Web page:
Book Launch—Have the Mountains Fallen? Two Journeys of Loss and Redemption in the Cold War
Please join us for a discussion with Jeffrey B. Lilley, author of Have the Mountains Fallen? Two Journeys of Loss and Redemption in the Cold War, and representatives of Radio Free Europe/Radio Liberty, as they discuss the book's implications for modern Central Asia.
After surviving the blitzkrieg of World War II and escaping from Nazi prison camps, Soviet soldier Azamat Altay fled to the West. He was charged as a traitor in his homeland in Soviet Central Asia. Chingiz Aitmatov became a hero of Soviet Kyrgyzstan, propelled by family loss to write novels about the everyday lives of his fellow citizens.
Altay became a voice of democracy on Radio Liberty, broadcasting back into his shuttered homeland, while Aitmatov rose through the ranks of Soviet society. Yet just as they seemed to be pulled apart by the divisions of the Cold War, they found their lives intersecting in compelling ways, joined by a common mission to save their people. Through narratives of loss, love, and longing for a homeland forever changed, a clearer picture emerges of the struggle for freedom inside the Soviet Union during the Cold War.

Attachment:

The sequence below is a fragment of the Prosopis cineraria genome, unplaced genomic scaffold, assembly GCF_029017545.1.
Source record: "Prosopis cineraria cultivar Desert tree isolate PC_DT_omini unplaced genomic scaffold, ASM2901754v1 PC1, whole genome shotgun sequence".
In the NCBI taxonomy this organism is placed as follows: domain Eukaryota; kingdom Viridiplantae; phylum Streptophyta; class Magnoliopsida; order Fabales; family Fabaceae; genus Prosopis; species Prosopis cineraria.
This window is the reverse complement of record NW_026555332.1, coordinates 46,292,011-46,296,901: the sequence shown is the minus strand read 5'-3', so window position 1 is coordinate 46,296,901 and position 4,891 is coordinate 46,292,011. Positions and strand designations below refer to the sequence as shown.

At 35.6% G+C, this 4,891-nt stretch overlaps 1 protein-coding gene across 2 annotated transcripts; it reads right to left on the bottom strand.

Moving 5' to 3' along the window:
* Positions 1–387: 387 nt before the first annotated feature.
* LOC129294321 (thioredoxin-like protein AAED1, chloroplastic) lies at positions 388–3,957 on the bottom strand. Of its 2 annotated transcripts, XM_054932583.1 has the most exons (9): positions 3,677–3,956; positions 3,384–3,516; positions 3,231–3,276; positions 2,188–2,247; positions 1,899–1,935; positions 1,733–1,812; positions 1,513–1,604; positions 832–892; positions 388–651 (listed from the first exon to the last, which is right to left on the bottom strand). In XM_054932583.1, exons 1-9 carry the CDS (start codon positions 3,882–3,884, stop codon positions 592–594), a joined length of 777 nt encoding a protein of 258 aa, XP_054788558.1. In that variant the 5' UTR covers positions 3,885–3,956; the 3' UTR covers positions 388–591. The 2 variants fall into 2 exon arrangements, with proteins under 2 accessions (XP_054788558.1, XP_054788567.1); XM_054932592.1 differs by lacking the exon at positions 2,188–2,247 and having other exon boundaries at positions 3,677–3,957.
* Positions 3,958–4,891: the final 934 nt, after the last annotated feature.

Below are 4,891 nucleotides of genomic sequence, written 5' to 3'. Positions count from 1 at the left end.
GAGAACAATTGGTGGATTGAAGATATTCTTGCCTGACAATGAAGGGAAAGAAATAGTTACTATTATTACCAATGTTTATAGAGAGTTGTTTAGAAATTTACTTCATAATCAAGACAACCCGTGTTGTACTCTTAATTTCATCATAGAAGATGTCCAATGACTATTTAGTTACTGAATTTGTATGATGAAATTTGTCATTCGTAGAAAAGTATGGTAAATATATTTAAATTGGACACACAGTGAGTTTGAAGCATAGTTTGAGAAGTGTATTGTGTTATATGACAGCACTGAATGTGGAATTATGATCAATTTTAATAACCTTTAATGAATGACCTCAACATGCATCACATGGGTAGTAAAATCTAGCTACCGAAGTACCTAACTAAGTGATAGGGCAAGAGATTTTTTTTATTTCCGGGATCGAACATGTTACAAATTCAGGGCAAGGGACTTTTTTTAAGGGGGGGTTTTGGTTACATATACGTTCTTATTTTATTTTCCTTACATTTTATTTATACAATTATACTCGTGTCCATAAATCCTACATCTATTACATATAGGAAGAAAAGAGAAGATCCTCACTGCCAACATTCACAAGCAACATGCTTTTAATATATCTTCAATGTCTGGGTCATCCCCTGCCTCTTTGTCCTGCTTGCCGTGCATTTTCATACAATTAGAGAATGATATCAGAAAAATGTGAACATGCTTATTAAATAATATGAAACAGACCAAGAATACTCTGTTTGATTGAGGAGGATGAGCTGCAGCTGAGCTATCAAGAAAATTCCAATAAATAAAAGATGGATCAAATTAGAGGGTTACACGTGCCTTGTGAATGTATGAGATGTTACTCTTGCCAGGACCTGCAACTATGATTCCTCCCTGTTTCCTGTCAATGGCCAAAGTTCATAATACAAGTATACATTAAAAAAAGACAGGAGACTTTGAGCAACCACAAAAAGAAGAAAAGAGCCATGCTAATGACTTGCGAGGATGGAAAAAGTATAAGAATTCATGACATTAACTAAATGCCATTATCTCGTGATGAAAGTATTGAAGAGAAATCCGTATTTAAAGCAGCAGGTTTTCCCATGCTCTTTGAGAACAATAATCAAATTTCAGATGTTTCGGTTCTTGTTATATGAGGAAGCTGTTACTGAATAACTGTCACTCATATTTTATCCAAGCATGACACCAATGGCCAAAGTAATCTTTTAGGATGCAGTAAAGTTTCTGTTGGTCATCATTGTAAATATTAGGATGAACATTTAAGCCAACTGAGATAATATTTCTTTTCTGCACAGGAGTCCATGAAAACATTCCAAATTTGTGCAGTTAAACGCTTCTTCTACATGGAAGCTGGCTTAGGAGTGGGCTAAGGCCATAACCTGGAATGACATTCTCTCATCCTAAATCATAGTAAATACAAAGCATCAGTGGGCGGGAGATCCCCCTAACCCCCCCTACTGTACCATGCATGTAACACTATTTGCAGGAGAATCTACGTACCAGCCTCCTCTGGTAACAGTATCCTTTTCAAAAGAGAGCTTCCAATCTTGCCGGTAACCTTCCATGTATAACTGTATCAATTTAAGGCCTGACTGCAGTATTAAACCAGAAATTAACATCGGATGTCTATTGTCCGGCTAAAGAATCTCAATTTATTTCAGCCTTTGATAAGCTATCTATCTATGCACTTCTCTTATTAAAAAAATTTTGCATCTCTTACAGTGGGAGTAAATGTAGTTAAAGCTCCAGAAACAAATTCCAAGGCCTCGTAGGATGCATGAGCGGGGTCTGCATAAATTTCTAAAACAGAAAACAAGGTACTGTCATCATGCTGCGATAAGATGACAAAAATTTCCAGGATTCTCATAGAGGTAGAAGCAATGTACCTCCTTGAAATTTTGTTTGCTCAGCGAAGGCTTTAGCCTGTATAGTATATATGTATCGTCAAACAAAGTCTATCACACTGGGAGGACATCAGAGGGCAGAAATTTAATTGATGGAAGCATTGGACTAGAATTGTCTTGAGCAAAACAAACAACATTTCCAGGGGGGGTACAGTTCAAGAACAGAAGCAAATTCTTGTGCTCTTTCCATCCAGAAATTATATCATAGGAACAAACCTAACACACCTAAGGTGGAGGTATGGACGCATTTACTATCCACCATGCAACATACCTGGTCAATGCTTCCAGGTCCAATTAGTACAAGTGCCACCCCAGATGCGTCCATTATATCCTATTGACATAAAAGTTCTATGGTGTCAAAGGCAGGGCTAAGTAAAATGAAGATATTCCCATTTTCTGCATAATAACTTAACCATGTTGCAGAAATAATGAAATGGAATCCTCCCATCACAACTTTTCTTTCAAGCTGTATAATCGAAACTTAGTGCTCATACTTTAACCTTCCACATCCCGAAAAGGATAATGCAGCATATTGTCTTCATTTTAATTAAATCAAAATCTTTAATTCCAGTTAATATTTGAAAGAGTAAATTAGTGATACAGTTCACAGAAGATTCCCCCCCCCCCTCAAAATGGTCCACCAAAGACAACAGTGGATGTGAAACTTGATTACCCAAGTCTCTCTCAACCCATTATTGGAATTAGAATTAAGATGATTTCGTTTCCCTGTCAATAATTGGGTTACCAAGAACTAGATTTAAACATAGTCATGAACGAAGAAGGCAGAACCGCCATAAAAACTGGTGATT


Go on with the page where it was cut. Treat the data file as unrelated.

Until February 2019, Alex T. Johnson was the senior policy advisor for Europe and Eurasia at the Open Society Foundations in Washington, D.C.
Jeffrey B. Lilley
Jeffrey B. Lilley currently leads a British-funded parliamentary support program in Kyrgyzstan. He is the coauthor of China Hands: Nine Decades of Adventure, Espionage and Diplomacy.
Muhammad Tahir is Radio Free Europe/Radio Liberty's media relations manager for Asian affairs in Washington, D.C., and is host of its weekly Central Asia and South Asia podcasts, Majlis and Gandhara.
Venera Djumataeva is the director of Radio Free Europe/Radio Liberty’s Kyrgyz Service.
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